Dallas: Full of Famous Folk Friday!
Last night's AFI Dallas International Film Fest coming-out party was quite the swanky affair in the downtown Neiman Marcus; said a visiting dignitary, "I've never been around so much money." You could almost count every penny of the fest's estimated $4 mil price tag -- though there were distractions enough to keep your attention elsewhere, including a brief appearance by fest honoree Lauren Bacall, who kept at it till well past 11 p.m. Also hanging in there: Bill Paxton, who, at well past midnight, was tugging on a Bud and spilling wide-eyed tales of seeing John Kennedy when he arrived in Fort Worth on November 22, 1963. Paxton was 8 at the time; hard to believe that guy's turning 52 in May.
Ron Livingston, star of opening-night pic Music Within, also stuck it out; God knows how many people came up to him and told him Office Space was their favorite movie ever. "Mine too," he always said, flashing a wide grin; nicest guy ever, maybe, and if not, he's a close second to Paxton, who took photos with anyone who asked. Saw him this morning; looked bleary, sounded cheery. Said playing Peter Gibbons in Mike Judge's 1999 fave wasn't as easy as it looked. "He said funny things," Livingston explained, "but I tried to play him like he was miserable."
So, yeah, the famous are pouring in -- not only for AFI, though.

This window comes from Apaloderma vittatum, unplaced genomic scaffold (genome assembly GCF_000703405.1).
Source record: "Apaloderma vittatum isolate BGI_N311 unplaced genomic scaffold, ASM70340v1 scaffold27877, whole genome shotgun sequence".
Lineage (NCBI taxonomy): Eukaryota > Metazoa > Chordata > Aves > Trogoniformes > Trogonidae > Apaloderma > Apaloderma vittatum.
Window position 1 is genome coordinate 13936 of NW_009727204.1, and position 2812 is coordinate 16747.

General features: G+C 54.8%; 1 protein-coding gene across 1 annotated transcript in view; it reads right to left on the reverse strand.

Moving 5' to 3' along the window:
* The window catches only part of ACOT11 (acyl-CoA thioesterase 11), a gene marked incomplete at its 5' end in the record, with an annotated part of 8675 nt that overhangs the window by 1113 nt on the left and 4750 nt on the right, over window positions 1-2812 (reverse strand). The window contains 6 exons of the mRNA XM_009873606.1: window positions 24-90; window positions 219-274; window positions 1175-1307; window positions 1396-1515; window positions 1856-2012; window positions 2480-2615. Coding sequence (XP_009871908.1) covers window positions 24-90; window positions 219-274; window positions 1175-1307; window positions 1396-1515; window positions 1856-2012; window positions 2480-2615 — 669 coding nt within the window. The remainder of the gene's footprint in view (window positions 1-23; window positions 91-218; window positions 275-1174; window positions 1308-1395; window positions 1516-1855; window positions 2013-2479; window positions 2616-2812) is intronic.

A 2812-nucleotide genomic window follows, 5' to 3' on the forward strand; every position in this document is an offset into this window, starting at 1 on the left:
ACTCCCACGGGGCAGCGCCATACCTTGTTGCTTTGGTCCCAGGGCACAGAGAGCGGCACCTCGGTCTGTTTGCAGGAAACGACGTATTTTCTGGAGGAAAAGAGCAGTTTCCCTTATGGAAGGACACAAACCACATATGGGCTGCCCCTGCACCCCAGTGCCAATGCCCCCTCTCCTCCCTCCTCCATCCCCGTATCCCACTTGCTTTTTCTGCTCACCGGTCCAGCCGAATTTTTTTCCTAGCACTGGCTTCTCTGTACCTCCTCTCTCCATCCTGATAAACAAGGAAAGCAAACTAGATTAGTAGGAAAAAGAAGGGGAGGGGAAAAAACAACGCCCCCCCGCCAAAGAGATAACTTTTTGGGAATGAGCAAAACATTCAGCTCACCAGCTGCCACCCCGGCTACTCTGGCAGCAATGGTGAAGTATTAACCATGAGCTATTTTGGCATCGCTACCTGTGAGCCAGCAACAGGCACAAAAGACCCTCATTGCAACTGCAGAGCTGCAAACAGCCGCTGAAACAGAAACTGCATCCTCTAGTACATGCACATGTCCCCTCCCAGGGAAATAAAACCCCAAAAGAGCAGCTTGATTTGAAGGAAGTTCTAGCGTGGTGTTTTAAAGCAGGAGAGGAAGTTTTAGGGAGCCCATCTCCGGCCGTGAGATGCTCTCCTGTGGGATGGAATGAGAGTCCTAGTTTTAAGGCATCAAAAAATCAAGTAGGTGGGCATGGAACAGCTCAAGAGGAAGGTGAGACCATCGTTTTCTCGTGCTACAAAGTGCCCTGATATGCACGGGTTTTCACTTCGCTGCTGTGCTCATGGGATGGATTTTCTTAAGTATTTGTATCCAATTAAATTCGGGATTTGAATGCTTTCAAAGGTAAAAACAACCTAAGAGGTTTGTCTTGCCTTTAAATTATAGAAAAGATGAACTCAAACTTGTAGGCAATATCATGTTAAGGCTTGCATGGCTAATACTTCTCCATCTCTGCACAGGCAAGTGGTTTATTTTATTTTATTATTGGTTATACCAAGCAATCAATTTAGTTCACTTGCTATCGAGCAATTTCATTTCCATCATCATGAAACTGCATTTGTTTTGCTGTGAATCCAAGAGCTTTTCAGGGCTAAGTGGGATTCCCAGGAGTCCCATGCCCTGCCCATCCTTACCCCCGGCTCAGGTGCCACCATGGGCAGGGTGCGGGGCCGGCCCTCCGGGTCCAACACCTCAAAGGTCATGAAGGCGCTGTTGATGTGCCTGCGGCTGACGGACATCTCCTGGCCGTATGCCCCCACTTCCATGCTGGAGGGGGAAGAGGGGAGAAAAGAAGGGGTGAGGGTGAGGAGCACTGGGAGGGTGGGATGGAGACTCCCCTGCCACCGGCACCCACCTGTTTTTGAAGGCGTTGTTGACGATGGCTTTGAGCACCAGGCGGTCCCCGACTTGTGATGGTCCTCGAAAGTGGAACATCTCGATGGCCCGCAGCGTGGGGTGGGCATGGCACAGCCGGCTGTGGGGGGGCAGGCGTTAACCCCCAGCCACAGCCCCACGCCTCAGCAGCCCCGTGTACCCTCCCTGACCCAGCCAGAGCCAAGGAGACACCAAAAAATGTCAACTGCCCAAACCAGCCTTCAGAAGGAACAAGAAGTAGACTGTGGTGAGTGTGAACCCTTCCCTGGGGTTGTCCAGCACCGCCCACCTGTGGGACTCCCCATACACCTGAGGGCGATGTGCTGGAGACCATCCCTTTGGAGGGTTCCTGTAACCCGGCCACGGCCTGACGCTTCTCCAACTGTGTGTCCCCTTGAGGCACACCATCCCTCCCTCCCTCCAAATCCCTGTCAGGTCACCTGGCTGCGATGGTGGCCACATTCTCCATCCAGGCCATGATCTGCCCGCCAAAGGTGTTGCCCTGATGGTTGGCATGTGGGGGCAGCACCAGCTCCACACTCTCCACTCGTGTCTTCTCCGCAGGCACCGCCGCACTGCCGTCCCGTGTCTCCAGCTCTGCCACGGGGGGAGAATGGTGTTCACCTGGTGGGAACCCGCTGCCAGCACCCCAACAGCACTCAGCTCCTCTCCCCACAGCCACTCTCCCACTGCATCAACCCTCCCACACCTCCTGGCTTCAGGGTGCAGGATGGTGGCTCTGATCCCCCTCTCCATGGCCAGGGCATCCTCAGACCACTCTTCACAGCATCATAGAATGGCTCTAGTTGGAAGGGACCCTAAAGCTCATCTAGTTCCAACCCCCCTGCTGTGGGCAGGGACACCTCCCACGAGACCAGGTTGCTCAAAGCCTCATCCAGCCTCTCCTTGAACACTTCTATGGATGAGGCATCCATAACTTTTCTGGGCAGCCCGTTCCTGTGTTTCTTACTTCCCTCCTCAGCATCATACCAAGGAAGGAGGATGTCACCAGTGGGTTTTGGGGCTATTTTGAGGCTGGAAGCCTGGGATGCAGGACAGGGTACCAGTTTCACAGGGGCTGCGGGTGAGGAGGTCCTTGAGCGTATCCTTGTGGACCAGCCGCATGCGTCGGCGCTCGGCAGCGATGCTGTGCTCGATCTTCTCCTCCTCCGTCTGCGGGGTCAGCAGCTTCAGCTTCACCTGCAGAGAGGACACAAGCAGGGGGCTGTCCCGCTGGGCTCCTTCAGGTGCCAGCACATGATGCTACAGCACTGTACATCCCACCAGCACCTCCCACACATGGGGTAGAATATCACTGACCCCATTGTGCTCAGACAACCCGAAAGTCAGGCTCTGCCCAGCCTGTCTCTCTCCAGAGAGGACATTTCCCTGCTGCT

Halle Berry and Giovanni Ribisi are here today plugging Perfect Stranger; and, yeah, at 10:30 this morning she was dolled up in an evening gown worth more than the entirety of my wardrobe and yours. She was lovely, course. Talked for a few seconds about her next film, which will be Tulia, in which she plays one of the Panhandle attorneys defending the famous 46 folks rounded up -- 40 of whom were African American -- on drug charges that later turned out to be false, false, false. And Ribisi talked about the last time he was in town: November 1, playing the Gypsy Tea Room with bro-in-law Beck. "That was a totally last-minute thing," he says, explaining he thought he was just hitching a ride to experience life on the road with a rock-and-roll band. "He said, 'Why don't you play guitar?,' so I did," Ribisi said. Nothing to it.
So, yeah, we'll get back to the AFI in a moment -- with a special treat, courtesy our edit assistant Kaitlin Ingram's estimable assisting. Till then, if you have a copy of this -- damn it, I just can't find mine -- I really need it by, like, 2:15 p.m. today. There'a a Hot Fuzz pass in it for ya... --Robert Wilonsky
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